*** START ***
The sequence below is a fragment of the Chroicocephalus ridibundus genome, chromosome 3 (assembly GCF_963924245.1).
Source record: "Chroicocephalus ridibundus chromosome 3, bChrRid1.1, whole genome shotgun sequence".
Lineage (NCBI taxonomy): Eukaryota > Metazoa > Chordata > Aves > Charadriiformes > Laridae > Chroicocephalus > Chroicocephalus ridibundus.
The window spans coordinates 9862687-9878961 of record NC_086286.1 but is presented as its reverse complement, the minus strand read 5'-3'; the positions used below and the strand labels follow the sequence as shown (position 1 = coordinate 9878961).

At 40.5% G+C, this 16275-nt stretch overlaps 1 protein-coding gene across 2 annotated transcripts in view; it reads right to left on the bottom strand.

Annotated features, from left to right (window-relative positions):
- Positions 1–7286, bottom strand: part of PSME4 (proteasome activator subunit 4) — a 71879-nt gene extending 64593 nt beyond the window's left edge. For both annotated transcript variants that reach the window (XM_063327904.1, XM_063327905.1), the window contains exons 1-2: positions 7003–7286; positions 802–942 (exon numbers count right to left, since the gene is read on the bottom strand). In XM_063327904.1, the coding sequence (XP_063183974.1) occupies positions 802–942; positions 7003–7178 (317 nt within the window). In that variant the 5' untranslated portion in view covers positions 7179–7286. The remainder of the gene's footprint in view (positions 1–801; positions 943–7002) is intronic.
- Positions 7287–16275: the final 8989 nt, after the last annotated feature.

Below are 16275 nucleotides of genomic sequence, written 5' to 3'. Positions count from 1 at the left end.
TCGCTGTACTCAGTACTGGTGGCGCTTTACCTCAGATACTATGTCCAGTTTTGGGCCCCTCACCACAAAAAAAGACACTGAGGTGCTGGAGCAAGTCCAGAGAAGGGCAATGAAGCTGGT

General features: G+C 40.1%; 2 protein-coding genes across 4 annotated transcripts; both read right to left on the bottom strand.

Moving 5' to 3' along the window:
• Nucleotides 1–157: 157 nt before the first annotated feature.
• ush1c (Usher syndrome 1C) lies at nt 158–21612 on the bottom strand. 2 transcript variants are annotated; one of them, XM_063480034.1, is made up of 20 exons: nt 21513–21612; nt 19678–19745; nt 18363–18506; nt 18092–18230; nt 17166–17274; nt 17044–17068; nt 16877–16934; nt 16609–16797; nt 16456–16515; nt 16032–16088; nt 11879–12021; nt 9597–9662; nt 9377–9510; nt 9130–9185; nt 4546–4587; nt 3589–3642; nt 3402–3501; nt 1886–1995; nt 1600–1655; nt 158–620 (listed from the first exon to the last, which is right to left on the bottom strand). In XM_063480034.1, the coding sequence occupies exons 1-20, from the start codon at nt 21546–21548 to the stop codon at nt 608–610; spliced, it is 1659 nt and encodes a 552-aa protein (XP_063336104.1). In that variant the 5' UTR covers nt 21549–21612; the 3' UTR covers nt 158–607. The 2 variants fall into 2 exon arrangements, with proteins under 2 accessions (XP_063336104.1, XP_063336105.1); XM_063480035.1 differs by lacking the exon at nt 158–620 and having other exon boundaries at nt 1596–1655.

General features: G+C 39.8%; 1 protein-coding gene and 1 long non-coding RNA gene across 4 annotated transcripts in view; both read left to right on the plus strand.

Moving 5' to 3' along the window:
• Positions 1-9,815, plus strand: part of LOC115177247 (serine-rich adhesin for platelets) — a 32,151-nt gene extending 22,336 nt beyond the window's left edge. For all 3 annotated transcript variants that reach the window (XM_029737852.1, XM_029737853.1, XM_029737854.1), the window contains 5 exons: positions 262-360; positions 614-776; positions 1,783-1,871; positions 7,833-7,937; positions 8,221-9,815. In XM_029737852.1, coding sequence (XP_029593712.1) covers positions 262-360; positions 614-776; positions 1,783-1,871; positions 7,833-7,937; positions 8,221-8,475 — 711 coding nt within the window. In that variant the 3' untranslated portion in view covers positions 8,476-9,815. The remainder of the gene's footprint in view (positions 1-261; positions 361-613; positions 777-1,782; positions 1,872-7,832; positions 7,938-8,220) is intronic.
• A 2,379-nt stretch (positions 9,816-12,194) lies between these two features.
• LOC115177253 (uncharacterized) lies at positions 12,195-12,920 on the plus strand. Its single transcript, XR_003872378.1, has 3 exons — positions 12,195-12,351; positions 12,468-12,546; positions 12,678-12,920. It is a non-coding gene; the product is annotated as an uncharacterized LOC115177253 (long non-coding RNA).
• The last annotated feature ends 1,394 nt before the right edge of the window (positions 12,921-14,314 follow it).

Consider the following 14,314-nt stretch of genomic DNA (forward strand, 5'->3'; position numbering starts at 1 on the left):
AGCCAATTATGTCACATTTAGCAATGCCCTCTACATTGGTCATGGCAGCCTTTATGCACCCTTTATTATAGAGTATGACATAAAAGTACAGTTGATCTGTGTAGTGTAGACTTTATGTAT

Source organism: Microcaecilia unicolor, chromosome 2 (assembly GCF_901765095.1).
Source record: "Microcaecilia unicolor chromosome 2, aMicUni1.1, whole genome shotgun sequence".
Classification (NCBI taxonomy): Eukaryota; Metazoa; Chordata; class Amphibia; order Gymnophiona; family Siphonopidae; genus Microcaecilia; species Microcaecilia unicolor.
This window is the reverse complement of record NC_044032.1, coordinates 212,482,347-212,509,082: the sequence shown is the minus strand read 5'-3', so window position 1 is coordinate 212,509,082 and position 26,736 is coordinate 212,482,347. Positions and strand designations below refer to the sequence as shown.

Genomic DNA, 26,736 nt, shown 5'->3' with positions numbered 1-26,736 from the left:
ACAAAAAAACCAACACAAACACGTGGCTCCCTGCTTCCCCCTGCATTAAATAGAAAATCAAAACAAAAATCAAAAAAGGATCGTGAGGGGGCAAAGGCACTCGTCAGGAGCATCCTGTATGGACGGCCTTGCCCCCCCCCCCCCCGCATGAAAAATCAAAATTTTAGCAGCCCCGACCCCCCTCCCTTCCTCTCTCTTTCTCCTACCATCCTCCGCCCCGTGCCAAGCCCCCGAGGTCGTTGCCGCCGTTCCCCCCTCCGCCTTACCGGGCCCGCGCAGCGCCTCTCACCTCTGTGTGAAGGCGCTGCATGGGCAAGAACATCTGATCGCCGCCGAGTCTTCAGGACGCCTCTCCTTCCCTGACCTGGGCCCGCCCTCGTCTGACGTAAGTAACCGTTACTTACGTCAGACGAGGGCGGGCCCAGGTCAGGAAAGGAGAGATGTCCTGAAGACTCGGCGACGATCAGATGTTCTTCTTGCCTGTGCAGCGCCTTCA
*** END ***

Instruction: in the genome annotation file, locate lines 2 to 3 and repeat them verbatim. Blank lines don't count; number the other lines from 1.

Source record: "Chroicocephalus ridibundus chromosome 3, bChrRid1.1, whole genome shotgun sequence".
Lineage (NCBI taxonomy): Eukaryota > Metazoa > Chordata > Aves > Charadriiformes > Laridae > Chroicocephalus > Chroicocephalus ridibundus.